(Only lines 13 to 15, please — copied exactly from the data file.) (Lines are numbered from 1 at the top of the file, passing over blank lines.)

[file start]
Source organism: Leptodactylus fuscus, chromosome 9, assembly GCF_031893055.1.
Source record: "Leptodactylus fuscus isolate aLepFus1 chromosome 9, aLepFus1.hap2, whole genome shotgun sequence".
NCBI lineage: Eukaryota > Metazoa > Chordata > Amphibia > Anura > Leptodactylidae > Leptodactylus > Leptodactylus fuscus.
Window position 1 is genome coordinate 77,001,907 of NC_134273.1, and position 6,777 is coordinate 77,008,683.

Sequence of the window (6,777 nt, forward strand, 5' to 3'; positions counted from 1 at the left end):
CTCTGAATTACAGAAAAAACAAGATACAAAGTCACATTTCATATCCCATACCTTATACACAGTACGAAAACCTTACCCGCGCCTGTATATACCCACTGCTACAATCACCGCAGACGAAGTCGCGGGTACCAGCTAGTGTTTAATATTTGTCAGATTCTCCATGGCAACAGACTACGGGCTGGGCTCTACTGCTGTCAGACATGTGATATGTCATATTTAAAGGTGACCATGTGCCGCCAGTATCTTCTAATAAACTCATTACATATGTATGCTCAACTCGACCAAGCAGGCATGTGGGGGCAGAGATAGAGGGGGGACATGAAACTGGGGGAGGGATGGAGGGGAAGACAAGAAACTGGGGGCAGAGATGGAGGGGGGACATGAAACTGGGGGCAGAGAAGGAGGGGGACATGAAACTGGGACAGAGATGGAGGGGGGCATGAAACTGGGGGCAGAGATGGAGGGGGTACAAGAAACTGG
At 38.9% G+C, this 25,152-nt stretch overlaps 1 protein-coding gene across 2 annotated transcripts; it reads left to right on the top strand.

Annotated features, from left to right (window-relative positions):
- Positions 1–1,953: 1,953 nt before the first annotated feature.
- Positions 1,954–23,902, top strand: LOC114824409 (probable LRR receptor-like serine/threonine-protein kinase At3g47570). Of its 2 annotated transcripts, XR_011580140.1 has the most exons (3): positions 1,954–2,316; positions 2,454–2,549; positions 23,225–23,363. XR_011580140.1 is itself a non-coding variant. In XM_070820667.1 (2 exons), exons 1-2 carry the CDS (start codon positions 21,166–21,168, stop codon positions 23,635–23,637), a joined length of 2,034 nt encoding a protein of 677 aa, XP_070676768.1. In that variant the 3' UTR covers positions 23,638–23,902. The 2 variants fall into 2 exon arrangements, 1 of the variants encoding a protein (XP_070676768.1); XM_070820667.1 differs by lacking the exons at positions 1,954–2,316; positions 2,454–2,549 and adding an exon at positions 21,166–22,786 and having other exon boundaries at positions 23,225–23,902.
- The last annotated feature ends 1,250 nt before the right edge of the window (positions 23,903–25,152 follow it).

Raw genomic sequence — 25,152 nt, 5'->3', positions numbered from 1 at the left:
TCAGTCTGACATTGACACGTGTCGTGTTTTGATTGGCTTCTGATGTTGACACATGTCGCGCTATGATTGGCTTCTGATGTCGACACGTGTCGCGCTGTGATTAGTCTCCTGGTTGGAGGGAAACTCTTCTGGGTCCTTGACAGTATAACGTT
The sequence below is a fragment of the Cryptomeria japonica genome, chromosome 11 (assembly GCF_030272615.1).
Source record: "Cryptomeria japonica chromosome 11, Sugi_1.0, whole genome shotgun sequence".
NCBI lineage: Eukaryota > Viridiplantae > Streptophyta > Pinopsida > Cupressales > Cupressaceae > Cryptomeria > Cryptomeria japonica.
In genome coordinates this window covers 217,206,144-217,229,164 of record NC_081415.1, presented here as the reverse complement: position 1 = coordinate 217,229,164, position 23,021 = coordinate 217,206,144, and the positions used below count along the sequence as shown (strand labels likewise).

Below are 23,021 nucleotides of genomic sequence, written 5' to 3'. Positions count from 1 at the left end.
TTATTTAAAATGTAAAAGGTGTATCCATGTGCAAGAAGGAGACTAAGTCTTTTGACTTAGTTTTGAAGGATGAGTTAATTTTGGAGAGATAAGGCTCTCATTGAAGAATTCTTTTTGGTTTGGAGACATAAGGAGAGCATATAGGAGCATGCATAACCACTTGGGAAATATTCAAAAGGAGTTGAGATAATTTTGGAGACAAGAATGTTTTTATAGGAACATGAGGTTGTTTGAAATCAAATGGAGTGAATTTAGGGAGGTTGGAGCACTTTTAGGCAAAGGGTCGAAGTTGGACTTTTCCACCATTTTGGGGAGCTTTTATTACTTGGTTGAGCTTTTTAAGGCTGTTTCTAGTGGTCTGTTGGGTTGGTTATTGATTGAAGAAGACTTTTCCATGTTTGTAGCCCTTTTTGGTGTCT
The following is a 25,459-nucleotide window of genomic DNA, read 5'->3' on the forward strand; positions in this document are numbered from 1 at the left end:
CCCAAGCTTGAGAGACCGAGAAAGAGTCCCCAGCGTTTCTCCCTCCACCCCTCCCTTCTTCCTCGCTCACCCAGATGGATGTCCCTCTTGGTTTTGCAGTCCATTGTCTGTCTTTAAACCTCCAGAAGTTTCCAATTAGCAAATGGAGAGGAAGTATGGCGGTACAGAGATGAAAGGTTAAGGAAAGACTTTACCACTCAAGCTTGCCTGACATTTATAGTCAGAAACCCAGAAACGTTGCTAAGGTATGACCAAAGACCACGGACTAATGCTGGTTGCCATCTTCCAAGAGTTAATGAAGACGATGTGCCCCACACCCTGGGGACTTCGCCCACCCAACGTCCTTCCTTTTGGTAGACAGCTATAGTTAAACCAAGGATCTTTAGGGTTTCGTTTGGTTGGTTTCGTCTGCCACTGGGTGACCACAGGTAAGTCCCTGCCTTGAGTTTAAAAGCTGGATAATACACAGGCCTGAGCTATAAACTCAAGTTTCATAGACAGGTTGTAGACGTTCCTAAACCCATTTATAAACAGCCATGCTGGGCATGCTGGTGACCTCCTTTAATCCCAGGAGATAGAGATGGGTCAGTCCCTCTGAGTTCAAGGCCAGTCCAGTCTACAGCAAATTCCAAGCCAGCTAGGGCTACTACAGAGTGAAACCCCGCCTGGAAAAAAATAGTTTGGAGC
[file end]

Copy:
TCAGTCTGACATTGACACGTGTCGTGTTTTGATTGGCTTCTGATGTTGACACATGTCGCGCTATGATTGGCTTCTGATGTCGACACGTGTCGCGCTGTGATTAGTCTCCTGGTTGGAGGGAAACTCTTCTGGGTCCTTGACAGTATAACGTT
The sequence below is a fragment of the Cryptomeria japonica genome, chromosome 11 (assembly GCF_030272615.1).
Source record: "Cryptomeria japonica chromosome 11, Sugi_1.0, whole genome shotgun sequence".